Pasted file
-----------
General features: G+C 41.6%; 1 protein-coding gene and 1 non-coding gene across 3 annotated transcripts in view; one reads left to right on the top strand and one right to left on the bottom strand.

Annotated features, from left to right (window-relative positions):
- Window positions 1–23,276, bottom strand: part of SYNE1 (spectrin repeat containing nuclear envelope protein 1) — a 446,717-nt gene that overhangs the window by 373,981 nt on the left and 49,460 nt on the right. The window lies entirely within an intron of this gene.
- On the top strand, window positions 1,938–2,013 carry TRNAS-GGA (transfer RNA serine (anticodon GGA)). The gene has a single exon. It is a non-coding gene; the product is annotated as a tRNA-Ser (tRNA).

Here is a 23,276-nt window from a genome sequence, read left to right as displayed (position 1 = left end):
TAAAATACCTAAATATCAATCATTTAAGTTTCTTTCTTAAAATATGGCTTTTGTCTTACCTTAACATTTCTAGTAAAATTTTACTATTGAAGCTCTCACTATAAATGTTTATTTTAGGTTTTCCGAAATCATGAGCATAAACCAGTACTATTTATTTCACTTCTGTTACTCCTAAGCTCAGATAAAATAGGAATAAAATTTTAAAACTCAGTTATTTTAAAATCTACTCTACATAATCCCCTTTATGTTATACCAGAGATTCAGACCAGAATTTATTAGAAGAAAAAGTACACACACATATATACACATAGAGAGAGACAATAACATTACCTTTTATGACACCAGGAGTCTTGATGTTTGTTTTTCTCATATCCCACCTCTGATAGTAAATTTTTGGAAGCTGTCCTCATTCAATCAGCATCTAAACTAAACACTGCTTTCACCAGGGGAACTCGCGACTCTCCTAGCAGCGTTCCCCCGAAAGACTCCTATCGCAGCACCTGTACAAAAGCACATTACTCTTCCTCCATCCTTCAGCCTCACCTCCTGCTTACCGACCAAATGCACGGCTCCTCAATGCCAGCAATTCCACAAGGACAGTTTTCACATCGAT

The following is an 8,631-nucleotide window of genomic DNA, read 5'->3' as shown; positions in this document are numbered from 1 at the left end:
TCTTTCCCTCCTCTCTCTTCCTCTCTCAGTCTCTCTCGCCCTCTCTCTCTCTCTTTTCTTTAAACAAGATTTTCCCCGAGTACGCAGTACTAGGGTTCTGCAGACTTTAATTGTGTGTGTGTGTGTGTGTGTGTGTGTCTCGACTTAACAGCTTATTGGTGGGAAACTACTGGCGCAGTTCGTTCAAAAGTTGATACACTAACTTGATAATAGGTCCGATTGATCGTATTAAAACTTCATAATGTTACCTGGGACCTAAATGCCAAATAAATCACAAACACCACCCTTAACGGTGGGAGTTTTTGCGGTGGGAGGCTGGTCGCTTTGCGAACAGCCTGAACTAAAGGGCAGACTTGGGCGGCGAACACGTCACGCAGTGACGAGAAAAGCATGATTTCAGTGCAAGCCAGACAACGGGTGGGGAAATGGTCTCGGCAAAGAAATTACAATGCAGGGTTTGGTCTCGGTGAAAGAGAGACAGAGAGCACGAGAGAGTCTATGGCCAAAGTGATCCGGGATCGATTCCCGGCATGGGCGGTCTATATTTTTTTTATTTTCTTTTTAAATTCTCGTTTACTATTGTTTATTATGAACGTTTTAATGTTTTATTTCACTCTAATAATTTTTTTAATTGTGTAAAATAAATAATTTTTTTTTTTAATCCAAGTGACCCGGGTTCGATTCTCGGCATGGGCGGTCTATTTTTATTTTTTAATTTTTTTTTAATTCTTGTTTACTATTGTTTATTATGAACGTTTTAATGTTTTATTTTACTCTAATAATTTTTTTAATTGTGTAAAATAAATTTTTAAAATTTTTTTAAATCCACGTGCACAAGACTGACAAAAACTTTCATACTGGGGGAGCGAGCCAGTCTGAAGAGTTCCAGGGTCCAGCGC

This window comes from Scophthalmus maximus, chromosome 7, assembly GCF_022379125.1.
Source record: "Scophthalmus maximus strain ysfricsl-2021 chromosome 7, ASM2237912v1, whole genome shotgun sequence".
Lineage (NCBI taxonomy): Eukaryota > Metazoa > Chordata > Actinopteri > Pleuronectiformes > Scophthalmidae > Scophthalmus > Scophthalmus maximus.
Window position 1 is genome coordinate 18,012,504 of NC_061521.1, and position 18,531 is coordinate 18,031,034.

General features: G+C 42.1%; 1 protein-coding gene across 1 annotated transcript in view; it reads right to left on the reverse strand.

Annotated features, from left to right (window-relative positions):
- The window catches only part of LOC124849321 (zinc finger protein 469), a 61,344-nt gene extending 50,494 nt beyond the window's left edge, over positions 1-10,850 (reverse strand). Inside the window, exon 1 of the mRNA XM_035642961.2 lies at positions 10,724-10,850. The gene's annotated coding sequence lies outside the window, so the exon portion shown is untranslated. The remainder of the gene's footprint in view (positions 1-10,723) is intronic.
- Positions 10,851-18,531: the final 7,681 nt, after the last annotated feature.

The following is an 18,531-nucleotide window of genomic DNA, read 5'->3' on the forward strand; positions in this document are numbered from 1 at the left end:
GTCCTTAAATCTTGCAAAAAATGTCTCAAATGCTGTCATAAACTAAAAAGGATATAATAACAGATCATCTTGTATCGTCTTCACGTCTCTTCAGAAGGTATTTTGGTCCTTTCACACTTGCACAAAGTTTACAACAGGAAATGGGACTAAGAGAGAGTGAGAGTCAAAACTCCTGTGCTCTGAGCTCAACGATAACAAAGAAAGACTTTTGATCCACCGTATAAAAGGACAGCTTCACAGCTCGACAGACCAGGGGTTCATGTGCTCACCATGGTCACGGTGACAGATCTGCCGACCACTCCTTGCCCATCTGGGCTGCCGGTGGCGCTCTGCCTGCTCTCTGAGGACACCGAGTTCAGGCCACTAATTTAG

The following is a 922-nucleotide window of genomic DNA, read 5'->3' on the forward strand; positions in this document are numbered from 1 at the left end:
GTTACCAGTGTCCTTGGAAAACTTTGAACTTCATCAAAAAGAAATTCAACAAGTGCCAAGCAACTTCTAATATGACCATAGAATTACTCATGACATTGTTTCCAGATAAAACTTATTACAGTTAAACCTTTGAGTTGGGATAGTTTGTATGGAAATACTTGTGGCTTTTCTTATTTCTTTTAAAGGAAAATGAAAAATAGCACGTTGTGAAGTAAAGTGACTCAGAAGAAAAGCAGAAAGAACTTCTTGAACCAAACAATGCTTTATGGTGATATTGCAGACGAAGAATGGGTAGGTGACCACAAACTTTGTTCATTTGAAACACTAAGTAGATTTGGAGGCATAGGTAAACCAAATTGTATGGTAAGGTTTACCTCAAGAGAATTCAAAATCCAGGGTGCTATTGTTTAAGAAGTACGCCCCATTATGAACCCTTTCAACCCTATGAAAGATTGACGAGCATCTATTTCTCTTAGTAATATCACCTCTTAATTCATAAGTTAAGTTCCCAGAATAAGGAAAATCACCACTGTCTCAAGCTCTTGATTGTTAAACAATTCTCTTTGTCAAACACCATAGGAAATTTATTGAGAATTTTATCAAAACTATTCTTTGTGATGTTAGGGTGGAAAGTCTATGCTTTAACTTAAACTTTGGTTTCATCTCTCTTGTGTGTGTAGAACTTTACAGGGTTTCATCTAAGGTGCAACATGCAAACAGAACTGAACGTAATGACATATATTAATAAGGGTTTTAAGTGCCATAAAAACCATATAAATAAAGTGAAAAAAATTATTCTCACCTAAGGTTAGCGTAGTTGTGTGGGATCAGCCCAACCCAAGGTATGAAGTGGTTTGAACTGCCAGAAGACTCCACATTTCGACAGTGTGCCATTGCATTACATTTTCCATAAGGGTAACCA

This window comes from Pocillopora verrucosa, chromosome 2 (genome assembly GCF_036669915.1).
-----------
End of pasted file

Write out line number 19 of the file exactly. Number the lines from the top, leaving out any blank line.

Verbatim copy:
The following is a 922-nucleotide window of genomic DNA, read 5'->3' on the forward strand; positions in this document are numbered from 1 at the left end: